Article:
Sue Lee has encountered a vastly different world from the one she knew growing up in Taiwan since she first came to Fort Bend County in 2004, she said.
The Sugar Land resident has made two further moves between Taiwan and the U.S. since that first arrival, but her most useful introduction to the particulars of the county might have come recently.
Lee is one of several recent immigrants enrolled in a new class at the Literacy Council of Fort Bend County called “Culture Shock: How Things Work in Fort Bend County.”
Over the course of the yearlong class, students visit museums and other events, listen to talks from Fort Bend County experts and learn about schools and other opportunities across the county, according to a lesson plan.
“They’ve put a lot of effort into the design of the course,” Lee said. “It lets us know more about Fort Bend. We really get out and interact with society.”
Longtime county residents Jeffrey Hoffman and Margo Pasko are the joint leaders of the class, which is taught in the English language, held at the literacy council building at 12530 Emily Court in Sugar Land and available to those who pay an annual registration fee to the council. Most of the students are originally from countries in Asia and South America.
The first seeds of the class were planted about 10 years ago, when Pasko worked for a nonprofit organization and had a chance to attend a leadership forum at the Fort Bend Chamber of Commerce, she said.
“It was an incredible experience,” she said.
Fast-forward several years later, and Hoffman was teaching a group of students at the literacy council a class on public speaking, and was talking about the fact many students seemed to have maxed out their curriculum at the council, they explained.
“Jeff then reminded me about the leadership class I attended, and asked what if we did something like that,” Pasko said.
Hoffman and Pasko then sought out the approval of the chamber and got to work tailoring a syllabus to a class each week, rather than one class per month, as the chamber’s leadership forum was, they said.
The couple changed the focus of the class somewhat, gearing it toward county residents who were recent arrivals, Hoffman said.
For instance, in a series of early classes, students made visits to the Fort Bend Museum and the Sugar Land 95 memorial site, according to the syllabus.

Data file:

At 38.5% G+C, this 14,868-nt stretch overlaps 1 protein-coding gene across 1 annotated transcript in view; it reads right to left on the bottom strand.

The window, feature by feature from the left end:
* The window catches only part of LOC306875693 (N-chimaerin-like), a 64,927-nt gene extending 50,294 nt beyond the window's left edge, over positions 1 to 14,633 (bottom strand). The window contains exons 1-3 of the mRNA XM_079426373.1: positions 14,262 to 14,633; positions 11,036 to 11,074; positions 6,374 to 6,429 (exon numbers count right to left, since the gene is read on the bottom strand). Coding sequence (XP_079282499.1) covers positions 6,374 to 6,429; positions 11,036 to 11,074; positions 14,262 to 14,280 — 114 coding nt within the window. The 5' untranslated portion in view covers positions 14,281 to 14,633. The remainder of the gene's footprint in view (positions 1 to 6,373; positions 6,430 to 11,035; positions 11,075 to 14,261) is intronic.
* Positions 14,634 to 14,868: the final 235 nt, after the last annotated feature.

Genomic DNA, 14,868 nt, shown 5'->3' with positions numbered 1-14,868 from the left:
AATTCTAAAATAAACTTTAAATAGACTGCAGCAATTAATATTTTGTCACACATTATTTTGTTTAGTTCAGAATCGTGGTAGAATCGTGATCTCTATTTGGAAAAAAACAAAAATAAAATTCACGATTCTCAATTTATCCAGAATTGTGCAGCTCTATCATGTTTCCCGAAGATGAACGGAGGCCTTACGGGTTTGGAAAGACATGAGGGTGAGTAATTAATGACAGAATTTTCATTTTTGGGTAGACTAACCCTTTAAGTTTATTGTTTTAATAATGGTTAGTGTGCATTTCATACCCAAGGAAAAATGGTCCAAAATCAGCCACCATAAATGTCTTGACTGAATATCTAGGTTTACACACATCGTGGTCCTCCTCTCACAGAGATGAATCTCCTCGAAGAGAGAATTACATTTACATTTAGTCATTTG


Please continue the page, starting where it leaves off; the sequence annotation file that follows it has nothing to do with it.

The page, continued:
“The story they tell in the main exhibit at the Fort Bend Museum is about the immigrant experience in Fort Bend County,” Hoffman said. “How the county, I think in particular, from its very roots 200 years ago has been the story of groups of immigrants coming here and fitting in to what is already here. What we’ve tried to do, from the very beginning, is make sure our students understand they have a place here. That they’re just the latest wave of immigrants in the county’s history.”
But more than just the historical visits and cultural understanding of the county, students like Lee said they most benefit from learning about the specifics of life across the county - from how cities make decisions to where they can turn for information on a topic.
“This class is really about connecting us with society,” she said.
The Fort Bend Star at a Nov. 17 meeting, for instance, spoke about the role of local journalism in the community – a talk at which several students said it was their first time interacting with a journalist. And other organizations with planned talks during the class included nonprofit organizations, school leaders, representatives for local hospitals and some elected leaders, among others.
“Our hope is that the students will become Fort Bend civic ambassadors within their own cultural communities,” Pasko said. “We have such a vibrant community of immigrants and we want to give them the tools to find the answers and seek information to address issues.”
Whether or not the class continues beyond this year will depend, at least in part, on feedback from students, Pasko and Hoffman said.
But early returns so far show the students have been pleased with what they’ve seen.
“This class has really encouraged me to get out and try to do more things,” Lee said.